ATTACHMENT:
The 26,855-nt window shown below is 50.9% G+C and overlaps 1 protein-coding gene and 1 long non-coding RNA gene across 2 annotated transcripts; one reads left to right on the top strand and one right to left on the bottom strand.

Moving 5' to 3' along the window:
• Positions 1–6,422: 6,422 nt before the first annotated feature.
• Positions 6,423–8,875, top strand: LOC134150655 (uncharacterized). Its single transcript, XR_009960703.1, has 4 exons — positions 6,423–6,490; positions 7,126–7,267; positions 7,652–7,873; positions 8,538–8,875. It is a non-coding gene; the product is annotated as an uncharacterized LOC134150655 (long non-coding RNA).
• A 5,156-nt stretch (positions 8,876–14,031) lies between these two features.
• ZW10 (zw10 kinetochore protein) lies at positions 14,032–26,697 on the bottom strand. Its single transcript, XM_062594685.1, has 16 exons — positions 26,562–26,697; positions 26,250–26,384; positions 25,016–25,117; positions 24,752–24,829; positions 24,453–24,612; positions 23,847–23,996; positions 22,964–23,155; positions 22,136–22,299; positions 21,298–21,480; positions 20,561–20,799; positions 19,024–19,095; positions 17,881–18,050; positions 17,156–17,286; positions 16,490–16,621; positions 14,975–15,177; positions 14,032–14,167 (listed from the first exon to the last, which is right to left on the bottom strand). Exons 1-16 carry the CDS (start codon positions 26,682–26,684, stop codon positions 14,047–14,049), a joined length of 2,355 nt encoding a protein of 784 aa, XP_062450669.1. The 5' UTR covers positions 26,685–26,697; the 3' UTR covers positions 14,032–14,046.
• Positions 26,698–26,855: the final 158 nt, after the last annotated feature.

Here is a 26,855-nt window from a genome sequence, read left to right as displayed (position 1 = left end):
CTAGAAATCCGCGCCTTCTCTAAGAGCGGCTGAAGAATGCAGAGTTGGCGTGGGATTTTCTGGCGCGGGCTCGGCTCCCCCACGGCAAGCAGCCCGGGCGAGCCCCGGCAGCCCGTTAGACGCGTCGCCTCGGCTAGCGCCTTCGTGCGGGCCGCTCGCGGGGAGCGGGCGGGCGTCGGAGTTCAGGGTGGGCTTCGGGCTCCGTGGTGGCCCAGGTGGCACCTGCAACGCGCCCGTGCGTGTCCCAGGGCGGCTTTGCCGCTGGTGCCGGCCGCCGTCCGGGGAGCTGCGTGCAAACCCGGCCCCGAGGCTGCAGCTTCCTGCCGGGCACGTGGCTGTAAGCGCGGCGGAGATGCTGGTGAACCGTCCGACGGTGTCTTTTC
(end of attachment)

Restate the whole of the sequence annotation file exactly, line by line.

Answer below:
The 26,855-nt window shown below is 50.9% G+C and overlaps 1 protein-coding gene and 1 long non-coding RNA gene across 2 annotated transcripts; one reads left to right on the top strand and one right to left on the bottom strand.

Moving 5' to 3' along the window:
• Positions 1–6,422: 6,422 nt before the first annotated feature.
• Positions 6,423–8,875, top strand: LOC134150655 (uncharacterized). Its single transcript, XR_009960703.1, has 4 exons — positions 6,423–6,490; positions 7,126–7,267; positions 7,652–7,873; positions 8,538–8,875. It is a non-coding gene; the product is annotated as an uncharacterized LOC134150655 (long non-coding RNA).
• A 5,156-nt stretch (positions 8,876–14,031) lies between these two features.
• ZW10 (zw10 kinetochore protein) lies at positions 14,032–26,697 on the bottom strand. Its single transcript, XM_062594685.1, has 16 exons — positions 26,562–26,697; positions 26,250–26,384; positions 25,016–25,117; positions 24,752–24,829; positions 24,453–24,612; positions 23,847–23,996; positions 22,964–23,155; positions 22,136–22,299; positions 21,298–21,480; positions 20,561–20,799; positions 19,024–19,095; positions 17,881–18,050; positions 17,156–17,286; positions 16,490–16,621; positions 14,975–15,177; positions 14,032–14,167 (listed from the first exon to the last, which is right to left on the bottom strand). Exons 1-16 carry the CDS (start codon positions 26,682–26,684, stop codon positions 14,047–14,049), a joined length of 2,355 nt encoding a protein of 784 aa, XP_062450669.1. The 5' UTR covers positions 26,685–26,697; the 3' UTR covers positions 14,032–14,046.
• Positions 26,698–26,855: the final 158 nt, after the last annotated feature.

Here is a 26,855-nt window from a genome sequence, read left to right as displayed (position 1 = left end):
CTAGAAATCCGCGCCTTCTCTAAGAGCGGCTGAAGAATGCAGAGTTGGCGTGGGATTTTCTGGCGCGGGCTCGGCTCCCCCACGGCAAGCAGCCCGGGCGAGCCCCGGCAGCCCGTTAGACGCGTCGCCTCGGCTAGCGCCTTCGTGCGGGCCGCTCGCGGGGAGCGGGCGGGCGTCGGAGTTCAGGGTGGGCTTCGGGCTCCGTGGTGGCCCAGGTGGCACCTGCAACGCGCCCGTGCGTGTCCCAGGGCGGCTTTGCCGCTGGTGCCGGCCGCCGTCCGGGGAGCTGCGTGCAAACCCGGCCCCGAGGCTGCAGCTTCCTGCCGGGCACGTGGCTGTAAGCGCGGCGGAGATGCTGGTGAACCGTCCGACGGTGTCTTTTC